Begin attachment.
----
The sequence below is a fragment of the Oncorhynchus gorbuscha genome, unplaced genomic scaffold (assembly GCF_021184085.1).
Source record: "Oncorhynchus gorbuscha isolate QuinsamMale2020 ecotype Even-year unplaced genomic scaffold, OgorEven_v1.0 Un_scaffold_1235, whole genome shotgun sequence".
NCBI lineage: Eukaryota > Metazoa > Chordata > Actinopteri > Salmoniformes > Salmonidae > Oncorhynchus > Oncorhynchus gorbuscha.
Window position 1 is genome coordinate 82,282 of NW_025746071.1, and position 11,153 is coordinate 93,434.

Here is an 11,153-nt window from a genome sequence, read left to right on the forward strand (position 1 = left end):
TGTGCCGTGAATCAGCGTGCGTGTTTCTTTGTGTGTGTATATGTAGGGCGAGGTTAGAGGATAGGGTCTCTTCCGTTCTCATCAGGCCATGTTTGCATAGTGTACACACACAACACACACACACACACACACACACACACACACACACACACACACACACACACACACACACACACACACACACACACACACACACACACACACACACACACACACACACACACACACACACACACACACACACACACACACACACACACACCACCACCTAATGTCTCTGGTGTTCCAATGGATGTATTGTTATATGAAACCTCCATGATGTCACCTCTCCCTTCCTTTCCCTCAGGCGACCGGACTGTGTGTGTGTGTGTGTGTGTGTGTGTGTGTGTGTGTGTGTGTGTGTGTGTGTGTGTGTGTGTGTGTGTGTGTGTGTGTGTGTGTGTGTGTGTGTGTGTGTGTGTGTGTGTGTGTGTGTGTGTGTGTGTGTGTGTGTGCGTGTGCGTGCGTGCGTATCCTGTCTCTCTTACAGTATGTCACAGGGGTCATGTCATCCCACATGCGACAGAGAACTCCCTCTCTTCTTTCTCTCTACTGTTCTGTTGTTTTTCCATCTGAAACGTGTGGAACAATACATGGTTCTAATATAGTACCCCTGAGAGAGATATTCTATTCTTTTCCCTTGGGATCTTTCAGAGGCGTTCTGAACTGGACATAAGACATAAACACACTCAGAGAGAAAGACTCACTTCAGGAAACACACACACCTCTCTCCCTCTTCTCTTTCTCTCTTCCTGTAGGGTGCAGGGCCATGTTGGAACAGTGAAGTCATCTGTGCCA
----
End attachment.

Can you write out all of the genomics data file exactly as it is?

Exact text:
The sequence below is a fragment of the Oncorhynchus gorbuscha genome, unplaced genomic scaffold (assembly GCF_021184085.1).
Source record: "Oncorhynchus gorbuscha isolate QuinsamMale2020 ecotype Even-year unplaced genomic scaffold, OgorEven_v1.0 Un_scaffold_1235, whole genome shotgun sequence".
NCBI lineage: Eukaryota > Metazoa > Chordata > Actinopteri > Salmoniformes > Salmonidae > Oncorhynchus > Oncorhynchus gorbuscha.
Window position 1 is genome coordinate 82,282 of NW_025746071.1, and position 11,153 is coordinate 93,434.

Here is an 11,153-nt window from a genome sequence, read left to right on the forward strand (position 1 = left end):
TGTGCCGTGAATCAGCGTGCGTGTTTCTTTGTGTGTGTATATGTAGGGCGAGGTTAGAGGATAGGGTCTCTTCCGTTCTCATCAGGCCATGTTTGCATAGTGTACACACACAACACACACACACACACACACACACACACACACACACACACACACACACACACACACACACACACACACACACACACACACACACACACACACACACACACACACACACACACACACACACACACACACACACACACACACACACACACACCACCACCTAATGTCTCTGGTGTTCCAATGGATGTATTGTTATATGAAACCTCCATGATGTCACCTCTCCCTTCCTTTCCCTCAGGCGACCGGACTGTGTGTGTGTGTGTGTGTGTGTGTGTGTGTGTGTGTGTGTGTGTGTGTGTGTGTGTGTGTGTGTGTGTGTGTGTGTGTGTGTGTGTGTGTGTGTGTGTGTGTGTGTGTGTGTGTGTGTGTGTGTGTGTGTGTGTGTGCGTGTGCGTGCGTGCGTATCCTGTCTCTCTTACAGTATGTCACAGGGGTCATGTCATCCCACATGCGACAGAGAACTCCCTCTCTTCTTTCTCTCTACTGTTCTGTTGTTTTTCCATCTGAAACGTGTGGAACAATACATGGTTCTAATATAGTACCCCTGAGAGAGATATTCTATTCTTTTCCCTTGGGATCTTTCAGAGGCGTTCTGAACTGGACATAAGACATAAACACACTCAGAGAGAAAGACTCACTTCAGGAAACACACACACCTCTCTCCCTCTTCTCTTTCTCTCTTCCTGTAGGGTGCAGGGCCATGTTGGAACAGTGAAGTCATCTGTGCCA